Gayanilo et al. (2005) and other authors state that WP = ts + 0.5 while reporting formula 4, which are not consistent. Because the FiSAT software seems to provide correct results and Gayanilo and Pauly (1997) use formulae 1, we suspect that this is a typographical error. However, the literature contains some examples of wrong interpretations of the parameters derived from these inconsistencies. For instance, the top graph of Fig. 4 of Chatzinikolaou and Richardson (2008) reports ts = 0.08 and WP = 0.58, which would correspond to a WP in early July, whereas the fitted curve clearly shows that WP is around early January (0.08); the same inconsistency can be observed in their bottom graph of Fig. 4. Similarly, Bilgin et al. (2009b) state “for males, however, the slow growth period started in May (WP = 0.407)” whereas their Fig. 5a clearly shows that May is the time with the highest growth rate and the minimum is rather in November (WP = 0.407 + 0.5). Our results for the anchoveta data also suggest a similar inconsistency in Cubillos et al. (2001).


We have shown important errors in the formulae reported by many papers that use Somers’ (1988) seasonal growth model. While all formulae provide equivalent fits to the length-at-age data, the differences in the formula have implications in the estimates obtained for the t0 and ts parameters and, more importantly, their biological interpretation. These inconsistencies have led to the wrong identification of the period of lowest growth rate (winter point) in some papers in the literature. The original formula proposed by Somers (1988) should be used in all cases for the sake of priority and correct interpretation of parameter estimates. The differences between the formulae are subtle (i.e., differences in signs); thus, we urge authors to carefully edit their formulae to assure that they use and report Somers’ (1988) original formulation.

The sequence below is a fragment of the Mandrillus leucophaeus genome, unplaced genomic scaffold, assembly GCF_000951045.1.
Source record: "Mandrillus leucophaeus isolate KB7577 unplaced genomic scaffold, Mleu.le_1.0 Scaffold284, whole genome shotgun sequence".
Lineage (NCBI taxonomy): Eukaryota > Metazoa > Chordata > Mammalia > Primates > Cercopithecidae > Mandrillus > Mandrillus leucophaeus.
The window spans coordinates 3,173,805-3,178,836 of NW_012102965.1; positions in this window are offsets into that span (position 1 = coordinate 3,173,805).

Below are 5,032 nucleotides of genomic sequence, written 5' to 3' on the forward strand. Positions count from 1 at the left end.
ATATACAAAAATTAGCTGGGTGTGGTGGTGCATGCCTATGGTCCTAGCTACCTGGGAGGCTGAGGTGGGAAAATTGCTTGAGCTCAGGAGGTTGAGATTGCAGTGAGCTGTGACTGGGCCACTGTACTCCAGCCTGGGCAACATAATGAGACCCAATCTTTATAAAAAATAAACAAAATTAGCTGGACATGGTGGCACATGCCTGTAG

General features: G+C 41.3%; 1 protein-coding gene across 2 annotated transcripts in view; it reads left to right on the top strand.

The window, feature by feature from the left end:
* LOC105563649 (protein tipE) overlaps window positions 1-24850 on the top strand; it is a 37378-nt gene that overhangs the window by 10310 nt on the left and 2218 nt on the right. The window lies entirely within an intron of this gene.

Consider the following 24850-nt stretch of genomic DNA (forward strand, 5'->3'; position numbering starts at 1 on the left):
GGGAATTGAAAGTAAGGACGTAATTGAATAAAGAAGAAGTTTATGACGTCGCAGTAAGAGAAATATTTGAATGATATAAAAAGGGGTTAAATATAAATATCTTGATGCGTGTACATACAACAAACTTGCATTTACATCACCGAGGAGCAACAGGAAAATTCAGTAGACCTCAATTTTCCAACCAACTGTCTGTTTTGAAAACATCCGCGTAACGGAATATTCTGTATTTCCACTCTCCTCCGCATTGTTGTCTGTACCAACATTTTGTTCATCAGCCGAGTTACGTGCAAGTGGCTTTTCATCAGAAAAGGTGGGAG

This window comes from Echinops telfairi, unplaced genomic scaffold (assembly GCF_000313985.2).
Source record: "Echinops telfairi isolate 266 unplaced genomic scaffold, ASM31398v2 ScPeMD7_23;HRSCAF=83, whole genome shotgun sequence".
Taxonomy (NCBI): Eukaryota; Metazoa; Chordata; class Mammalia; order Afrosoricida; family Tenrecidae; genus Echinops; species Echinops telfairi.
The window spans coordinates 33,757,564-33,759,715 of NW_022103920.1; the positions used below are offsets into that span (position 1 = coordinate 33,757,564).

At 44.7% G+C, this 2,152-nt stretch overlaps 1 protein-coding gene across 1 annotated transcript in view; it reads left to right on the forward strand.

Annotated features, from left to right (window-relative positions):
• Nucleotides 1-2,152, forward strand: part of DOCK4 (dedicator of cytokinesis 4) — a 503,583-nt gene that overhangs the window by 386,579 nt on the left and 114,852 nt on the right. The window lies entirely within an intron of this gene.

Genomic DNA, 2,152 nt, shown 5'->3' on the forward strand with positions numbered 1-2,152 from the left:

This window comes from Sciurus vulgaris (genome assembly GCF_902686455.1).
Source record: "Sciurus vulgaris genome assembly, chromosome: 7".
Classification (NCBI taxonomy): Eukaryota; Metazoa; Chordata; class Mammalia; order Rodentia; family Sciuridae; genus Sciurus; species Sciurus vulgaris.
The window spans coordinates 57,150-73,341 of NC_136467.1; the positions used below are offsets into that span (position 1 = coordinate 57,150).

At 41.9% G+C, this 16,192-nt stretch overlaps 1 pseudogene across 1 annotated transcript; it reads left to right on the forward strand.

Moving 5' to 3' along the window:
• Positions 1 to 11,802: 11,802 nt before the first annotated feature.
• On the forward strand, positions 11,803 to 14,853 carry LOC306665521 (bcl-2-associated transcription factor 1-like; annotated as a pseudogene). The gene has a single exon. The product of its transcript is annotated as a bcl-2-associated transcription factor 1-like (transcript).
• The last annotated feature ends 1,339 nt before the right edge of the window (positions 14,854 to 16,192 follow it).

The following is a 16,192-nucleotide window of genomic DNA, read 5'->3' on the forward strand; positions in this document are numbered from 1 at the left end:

We thank Luis A. Cubillos for sharing the anchoveta data and Professor Daniel Pauly and an anonymous reviewer for helpful comments. Financial support for this research was provided by the Spanish Ministry of Science (projects CGL2009-12877-C02-01 and Consolider-Ingenio 2010 CSD2009-00065). GCC and RM held doctoral fellowships, from the University of Girona (BR2010/10) and the Spanish Ministry of Education (AP2010-4025) respectively, during the preparation of the manuscript.

Supplementary material

11160_2012_9262_MOESM1_ESM.docx (17 kb)
Supplementary material 1 (DOCX 17 kb)

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© Springer Science+Business Media B.V. 2012